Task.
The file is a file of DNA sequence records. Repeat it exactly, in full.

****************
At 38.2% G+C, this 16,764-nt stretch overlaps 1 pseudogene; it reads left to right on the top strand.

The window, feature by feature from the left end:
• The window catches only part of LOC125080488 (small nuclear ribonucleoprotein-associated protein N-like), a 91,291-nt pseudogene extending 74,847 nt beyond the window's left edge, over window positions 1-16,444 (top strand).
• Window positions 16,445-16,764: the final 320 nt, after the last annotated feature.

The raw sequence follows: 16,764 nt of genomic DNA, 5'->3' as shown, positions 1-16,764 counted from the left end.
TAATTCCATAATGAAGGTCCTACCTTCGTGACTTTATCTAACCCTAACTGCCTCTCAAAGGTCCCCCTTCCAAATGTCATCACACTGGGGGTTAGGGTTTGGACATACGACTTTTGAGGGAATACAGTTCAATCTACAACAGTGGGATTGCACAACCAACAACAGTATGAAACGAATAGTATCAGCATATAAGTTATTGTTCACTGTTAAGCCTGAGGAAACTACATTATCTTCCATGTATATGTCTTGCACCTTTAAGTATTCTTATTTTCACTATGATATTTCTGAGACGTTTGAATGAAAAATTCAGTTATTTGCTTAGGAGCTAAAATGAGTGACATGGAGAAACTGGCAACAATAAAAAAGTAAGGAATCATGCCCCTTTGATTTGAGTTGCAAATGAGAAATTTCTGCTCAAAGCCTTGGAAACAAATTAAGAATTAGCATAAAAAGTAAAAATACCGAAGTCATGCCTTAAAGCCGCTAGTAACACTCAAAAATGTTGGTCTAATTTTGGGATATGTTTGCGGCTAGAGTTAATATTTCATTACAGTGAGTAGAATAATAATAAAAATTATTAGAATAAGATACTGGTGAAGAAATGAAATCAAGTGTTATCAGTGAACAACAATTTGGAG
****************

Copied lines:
At 38.2% G+C, this 16,764-nt stretch overlaps 1 pseudogene; it reads left to right on the top strand.

The window, feature by feature from the left end:
• The window catches only part of LOC125080488 (small nuclear ribonucleoprotein-associated protein N-like), a 91,291-nt pseudogene extending 74,847 nt beyond the window's left edge, over window positions 1-16,444 (top strand).
• Window positions 16,445-16,764: the final 320 nt, after the last annotated feature.

The raw sequence follows: 16,764 nt of genomic DNA, 5'->3' as shown, positions 1-16,764 counted from the left end.
TAATTCCATAATGAAGGTCCTACCTTCGTGACTTTATCTAACCCTAACTGCCTCTCAAAGGTCCCCCTTCCAAATGTCATCACACTGGGGGTTAGGGTTTGGACATACGACTTTTGAGGGAATACAGTTCAATCTACAACAGTGGGATTGCACAACCAACAACAGTATGAAACGAATAGTATCAGCATATAAGTTATTGTTCACTGTTAAGCCTGAGGAAACTACATTATCTTCCATGTATATGTCTTGCACCTTTAAGTATTCTTATTTTCACTATGATATTTCTGAGACGTTTGAATGAAAAATTCAGTTATTTGCTTAGGAGCTAAAATGAGTGACATGGAGAAACTGGCAACAATAAAAAAGTAAGGAATCATGCCCCTTTGATTTGAGTTGCAAATGAGAAATTTCTGCTCAAAGCCTTGGAAACAAATTAAGAATTAGCATAAAAAGTAAAAATACCGAAGTCATGCCTTAAAGCCGCTAGTAACACTCAAAAATGTTGGTCTAATTTTGGGATATGTTTGCGGCTAGAGTTAATATTTCATTACAGTGAGTAGAATAATAATAAAAATTATTAGAATAAGATACTGGTGAAGAAATGAAATCAAGTGTTATCAGTGAACAACAATTTGGAG